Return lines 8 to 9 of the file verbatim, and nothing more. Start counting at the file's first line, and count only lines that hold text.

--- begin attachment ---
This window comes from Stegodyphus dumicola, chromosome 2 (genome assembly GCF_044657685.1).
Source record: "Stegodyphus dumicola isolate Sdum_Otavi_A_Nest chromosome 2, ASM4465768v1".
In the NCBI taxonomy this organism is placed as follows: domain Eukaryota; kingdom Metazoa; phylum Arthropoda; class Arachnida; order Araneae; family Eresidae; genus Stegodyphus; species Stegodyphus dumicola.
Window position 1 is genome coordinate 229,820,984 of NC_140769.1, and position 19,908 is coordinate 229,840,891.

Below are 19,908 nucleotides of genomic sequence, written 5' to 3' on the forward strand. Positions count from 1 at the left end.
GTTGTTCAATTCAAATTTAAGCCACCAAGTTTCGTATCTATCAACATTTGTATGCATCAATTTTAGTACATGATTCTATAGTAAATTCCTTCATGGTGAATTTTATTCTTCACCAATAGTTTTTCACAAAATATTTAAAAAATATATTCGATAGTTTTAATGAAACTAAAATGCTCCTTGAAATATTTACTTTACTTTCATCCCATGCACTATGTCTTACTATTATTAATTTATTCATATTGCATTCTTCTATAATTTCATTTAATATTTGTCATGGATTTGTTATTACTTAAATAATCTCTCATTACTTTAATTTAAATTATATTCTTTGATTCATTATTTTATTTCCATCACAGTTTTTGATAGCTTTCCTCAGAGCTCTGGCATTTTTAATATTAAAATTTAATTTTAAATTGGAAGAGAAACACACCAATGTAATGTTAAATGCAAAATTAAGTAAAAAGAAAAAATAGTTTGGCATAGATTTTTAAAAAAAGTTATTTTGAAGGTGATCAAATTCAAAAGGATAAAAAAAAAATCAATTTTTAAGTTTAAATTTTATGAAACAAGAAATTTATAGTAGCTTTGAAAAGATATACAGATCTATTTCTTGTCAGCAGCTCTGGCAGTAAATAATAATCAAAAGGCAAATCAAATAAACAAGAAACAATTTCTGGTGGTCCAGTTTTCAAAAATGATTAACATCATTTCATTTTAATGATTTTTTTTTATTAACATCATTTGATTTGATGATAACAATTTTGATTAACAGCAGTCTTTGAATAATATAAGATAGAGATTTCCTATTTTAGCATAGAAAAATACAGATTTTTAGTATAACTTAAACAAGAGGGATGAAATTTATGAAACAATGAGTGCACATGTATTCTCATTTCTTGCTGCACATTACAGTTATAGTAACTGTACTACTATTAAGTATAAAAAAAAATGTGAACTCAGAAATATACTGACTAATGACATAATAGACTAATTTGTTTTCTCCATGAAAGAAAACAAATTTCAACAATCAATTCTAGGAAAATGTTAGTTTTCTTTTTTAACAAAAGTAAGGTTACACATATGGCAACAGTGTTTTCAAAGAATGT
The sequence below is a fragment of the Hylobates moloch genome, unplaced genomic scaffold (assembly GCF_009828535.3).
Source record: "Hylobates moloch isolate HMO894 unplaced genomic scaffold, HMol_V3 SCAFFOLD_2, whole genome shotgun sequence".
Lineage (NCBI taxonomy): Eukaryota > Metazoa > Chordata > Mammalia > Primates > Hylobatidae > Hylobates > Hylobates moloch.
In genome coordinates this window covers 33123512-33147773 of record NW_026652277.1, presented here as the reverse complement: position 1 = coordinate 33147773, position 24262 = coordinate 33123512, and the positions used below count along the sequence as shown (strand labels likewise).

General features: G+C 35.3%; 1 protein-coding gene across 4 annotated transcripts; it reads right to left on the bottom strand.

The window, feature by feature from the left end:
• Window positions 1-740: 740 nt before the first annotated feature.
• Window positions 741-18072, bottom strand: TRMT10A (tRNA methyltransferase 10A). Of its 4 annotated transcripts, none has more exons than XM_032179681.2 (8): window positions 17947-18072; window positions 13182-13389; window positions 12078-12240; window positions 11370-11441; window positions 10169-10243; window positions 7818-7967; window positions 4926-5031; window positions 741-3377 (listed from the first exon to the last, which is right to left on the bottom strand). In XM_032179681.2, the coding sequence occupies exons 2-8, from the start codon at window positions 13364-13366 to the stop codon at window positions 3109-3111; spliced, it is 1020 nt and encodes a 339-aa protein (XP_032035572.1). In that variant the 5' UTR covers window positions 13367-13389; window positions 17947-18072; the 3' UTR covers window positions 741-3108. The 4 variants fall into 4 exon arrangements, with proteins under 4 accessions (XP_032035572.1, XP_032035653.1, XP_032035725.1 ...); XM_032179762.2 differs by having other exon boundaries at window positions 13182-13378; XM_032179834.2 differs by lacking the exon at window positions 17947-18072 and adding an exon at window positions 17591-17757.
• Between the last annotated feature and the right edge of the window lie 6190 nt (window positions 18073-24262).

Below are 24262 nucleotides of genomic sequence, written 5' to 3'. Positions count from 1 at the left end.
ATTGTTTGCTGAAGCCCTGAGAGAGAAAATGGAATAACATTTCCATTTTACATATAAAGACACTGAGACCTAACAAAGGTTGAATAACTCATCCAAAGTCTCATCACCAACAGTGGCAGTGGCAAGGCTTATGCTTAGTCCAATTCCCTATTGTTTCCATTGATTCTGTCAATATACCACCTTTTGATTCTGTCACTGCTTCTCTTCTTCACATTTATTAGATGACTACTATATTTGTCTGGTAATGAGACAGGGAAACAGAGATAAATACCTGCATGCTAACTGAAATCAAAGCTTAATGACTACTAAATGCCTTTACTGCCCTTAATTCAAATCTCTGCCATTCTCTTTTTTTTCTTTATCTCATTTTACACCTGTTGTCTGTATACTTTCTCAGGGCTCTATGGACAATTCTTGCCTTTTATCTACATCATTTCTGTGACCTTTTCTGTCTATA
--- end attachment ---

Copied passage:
Source record: "Hylobates moloch isolate HMO894 unplaced genomic scaffold, HMol_V3 SCAFFOLD_2, whole genome shotgun sequence".
Lineage (NCBI taxonomy): Eukaryota > Metazoa > Chordata > Mammalia > Primates > Hylobatidae > Hylobates > Hylobates moloch.